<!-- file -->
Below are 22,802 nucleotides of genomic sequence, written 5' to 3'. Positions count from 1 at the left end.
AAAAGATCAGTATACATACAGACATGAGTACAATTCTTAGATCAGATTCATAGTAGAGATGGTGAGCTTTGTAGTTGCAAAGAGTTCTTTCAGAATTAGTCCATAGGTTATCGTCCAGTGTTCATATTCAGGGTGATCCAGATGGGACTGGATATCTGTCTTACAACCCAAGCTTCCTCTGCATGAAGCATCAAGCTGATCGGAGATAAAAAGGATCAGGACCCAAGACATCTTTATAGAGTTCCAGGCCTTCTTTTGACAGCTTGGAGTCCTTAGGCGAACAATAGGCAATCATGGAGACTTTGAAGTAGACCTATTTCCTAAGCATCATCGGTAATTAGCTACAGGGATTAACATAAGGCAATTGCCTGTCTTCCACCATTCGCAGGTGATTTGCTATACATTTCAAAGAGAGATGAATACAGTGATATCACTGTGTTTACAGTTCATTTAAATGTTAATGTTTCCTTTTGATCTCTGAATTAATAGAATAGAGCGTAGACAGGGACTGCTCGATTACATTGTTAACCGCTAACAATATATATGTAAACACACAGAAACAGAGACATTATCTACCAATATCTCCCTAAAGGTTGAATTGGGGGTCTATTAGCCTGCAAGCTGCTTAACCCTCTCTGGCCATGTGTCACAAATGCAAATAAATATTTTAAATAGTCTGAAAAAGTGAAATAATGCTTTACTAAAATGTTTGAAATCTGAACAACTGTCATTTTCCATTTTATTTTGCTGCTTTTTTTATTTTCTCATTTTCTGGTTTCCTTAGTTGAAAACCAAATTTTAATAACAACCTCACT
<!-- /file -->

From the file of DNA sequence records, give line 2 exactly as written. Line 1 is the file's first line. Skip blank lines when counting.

AAAAGATCAGTATACATACAGACATGAGTACAATTCTTAGATCAGATTCATAGTAGAGATGGTGAGCTTTGTAGTTGCAAAGAGTTCTTTCAGAATTAGTCCATAGGTTATCGTCCAGTGTTCATATTCAGGGTGATCCAGATGGGACTGGATATCTGTCTTACAACCCAAGCTTCCTCTGCATGAAGCATCAAGCTGATCGGAGATAAAAAGGATCAGGACCCAAGACATCTTTATAGAGTTCCAGGCCTTCTTTTGACAGCTTGGAGTCCTTAGGCGAACAATAGGCAATCATGGAGACTTTGAAGTAGACCTATTTCCTAAGCATCATCGGTAATTAGCTACAGGGATTAACATAAGGCAATTGCCTGTCTTCCACCATTCGCAGGTGATTTGCTATACATTTCAAAGAGAGATGAATACAGTGATATCACTGTGTTTACAGTTCATTTAAATGTTAATGTTTCCTTTTGATCTCTGAATTAATAGAATAGAGCGTAGACAGGGACTGCTCGATTACATTGTTAACCGCTAACAATATATATGTAAACACACAGAAACAGAGACATTATCTACCAATATCTCCCTAAAGGTTGAATTGGGGGTCTATTAGCCTGCAAGCTGCTTAACCCTCTCTGGCCATGTGTCACAAATGCAAATAAATATTTTAAATAGTCTGAAAAAGTGAAATAATGCTTTACTAAAATGTTTGAAATCTGAACAACTGTCATTTTCCATTTTATTTTGCTGCTTTTTTTATTTTCTCATTTTCTGGTTTCCTTAGTTGAAAACCAAATTTTAATAACAACCTCACT